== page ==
The advantage to the gold standard isn’t that control of the money supply lies with miners. It’s that there is a limit on the Federal Reserve’s power over the money supply.

The problems with the gold standard are all various renumerations of two points: A) that power will lie with miners and B) the Fed won’t have it.

I’m not terribly impressed with the Fed. They’re far more culpable in the GFC than they admit. Autocratic regimes across the globe often fail to respond to tragedies, deny responsibility after causing problems, and that’s it. Neither is answerable to voters. Neither wants to admit a problem, because if they admit a problem and don’t fix it, they lose face. And that’s what leads to catastrophic outcomes in single-party municipalities, collapsing states (nation- and United), and cults. The Fed is an unanswerable technocracy effectively immune to the court system. I suppose Powell can’t be considered an autocrat, but oligarch seems to fit the bill.

I would like to see some kind of check and balance on the Fed, and CBs as a whole, and I don’t think the current system of governors and directors who can only be fired for cause is sufficient. Which leads back to the gold standard.

The basic issue about being honestly wrong is that without some form of competition, being wrong doesn’t carry a sting. It’s an issue with fraud, and that very often it is impossible to prove someone acted with malice instead of incorrectness. If you have a vote or vote surrogate, like choosing to root for another team or taking your money elsewhere, someone who is consistently wrong can’t win. But I don’t think we should legally punish people for being wrong, or at least not without other factors. One of the advantages to democracy is if you don’t like someone, Alice, you can vote for the other one, Bob. But you don’t elect Fed governors, and the process by which they’re picked is so obscure as to insulate them from public consequences of their actions. They’re all rich to begin with.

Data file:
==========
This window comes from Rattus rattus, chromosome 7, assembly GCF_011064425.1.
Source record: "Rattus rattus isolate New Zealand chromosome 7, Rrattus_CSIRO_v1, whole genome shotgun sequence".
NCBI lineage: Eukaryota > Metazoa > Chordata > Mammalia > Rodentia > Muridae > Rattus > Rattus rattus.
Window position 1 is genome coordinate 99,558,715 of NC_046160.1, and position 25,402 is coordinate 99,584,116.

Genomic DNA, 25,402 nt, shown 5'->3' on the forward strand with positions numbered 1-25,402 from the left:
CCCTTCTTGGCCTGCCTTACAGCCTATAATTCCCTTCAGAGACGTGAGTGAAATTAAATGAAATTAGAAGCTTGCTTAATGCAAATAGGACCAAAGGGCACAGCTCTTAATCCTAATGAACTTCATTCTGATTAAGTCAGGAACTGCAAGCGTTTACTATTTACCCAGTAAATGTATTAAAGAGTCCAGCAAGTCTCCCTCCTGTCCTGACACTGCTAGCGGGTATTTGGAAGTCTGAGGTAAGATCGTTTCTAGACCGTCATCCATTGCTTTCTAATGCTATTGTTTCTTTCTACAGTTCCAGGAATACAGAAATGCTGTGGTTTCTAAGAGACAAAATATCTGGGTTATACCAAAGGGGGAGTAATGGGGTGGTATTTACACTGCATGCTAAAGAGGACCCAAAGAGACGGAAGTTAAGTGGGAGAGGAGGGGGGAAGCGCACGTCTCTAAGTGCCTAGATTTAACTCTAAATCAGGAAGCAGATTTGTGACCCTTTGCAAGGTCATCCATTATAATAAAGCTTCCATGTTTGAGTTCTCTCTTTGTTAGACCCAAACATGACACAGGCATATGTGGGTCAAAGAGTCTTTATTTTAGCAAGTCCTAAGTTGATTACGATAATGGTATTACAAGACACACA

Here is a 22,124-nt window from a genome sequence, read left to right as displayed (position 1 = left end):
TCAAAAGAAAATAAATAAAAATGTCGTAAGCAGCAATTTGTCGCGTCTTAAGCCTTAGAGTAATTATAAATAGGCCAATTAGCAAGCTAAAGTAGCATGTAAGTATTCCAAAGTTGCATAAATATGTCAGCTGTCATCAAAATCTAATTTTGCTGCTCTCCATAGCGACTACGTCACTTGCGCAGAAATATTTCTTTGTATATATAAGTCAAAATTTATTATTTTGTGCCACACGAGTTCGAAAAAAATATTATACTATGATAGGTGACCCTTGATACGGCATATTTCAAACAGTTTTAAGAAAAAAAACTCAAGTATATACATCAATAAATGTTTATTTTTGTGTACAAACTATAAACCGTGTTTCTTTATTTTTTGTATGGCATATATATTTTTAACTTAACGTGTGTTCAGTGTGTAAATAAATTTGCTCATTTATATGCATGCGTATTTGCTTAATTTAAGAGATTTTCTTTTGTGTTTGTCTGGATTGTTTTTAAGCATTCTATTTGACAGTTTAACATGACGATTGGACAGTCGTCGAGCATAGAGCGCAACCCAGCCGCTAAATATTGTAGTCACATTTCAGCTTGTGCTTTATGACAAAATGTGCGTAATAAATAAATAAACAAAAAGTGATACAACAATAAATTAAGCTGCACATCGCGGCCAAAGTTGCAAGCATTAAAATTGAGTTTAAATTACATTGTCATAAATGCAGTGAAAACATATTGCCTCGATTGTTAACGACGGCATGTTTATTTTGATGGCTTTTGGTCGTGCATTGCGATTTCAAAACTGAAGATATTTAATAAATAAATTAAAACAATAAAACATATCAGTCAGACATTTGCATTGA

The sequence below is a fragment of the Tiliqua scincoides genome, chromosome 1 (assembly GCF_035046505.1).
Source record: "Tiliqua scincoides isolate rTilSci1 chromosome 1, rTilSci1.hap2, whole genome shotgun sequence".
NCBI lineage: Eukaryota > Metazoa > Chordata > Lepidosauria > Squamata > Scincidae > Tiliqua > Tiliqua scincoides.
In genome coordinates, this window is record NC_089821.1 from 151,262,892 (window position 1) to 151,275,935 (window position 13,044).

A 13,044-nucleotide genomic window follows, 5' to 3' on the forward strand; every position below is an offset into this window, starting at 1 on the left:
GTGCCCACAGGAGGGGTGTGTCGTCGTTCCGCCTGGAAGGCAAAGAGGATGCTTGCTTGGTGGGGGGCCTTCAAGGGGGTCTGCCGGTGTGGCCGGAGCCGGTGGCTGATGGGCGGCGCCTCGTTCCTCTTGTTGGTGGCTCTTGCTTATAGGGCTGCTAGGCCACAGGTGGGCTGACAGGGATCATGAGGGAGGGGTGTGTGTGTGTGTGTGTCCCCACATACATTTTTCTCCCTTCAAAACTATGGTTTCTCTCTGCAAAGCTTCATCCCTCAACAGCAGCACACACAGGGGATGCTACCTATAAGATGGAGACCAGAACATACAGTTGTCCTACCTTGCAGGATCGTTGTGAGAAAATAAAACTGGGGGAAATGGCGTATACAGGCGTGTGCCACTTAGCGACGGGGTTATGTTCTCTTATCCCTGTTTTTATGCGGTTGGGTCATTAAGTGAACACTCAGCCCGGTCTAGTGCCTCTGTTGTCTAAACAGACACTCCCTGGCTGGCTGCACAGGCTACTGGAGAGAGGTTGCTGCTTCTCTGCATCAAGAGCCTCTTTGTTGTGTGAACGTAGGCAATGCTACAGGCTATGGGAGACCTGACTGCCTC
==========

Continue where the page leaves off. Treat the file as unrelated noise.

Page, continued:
Between 2004 and 2006, a little over two years, the Fed took the interest rate from about 1% to 5.25%, a relative increase of about 425%. They did that in just over two years, and the typical turn around for property loans is at least three. Often it’s five. That’s like a sports car break-checking a semi. Yeah, the semi shouldn’t follow so closely the semi can’t stop in time, but the sports car driver is culpable too.

I’m not for the gold standard, but I understand.

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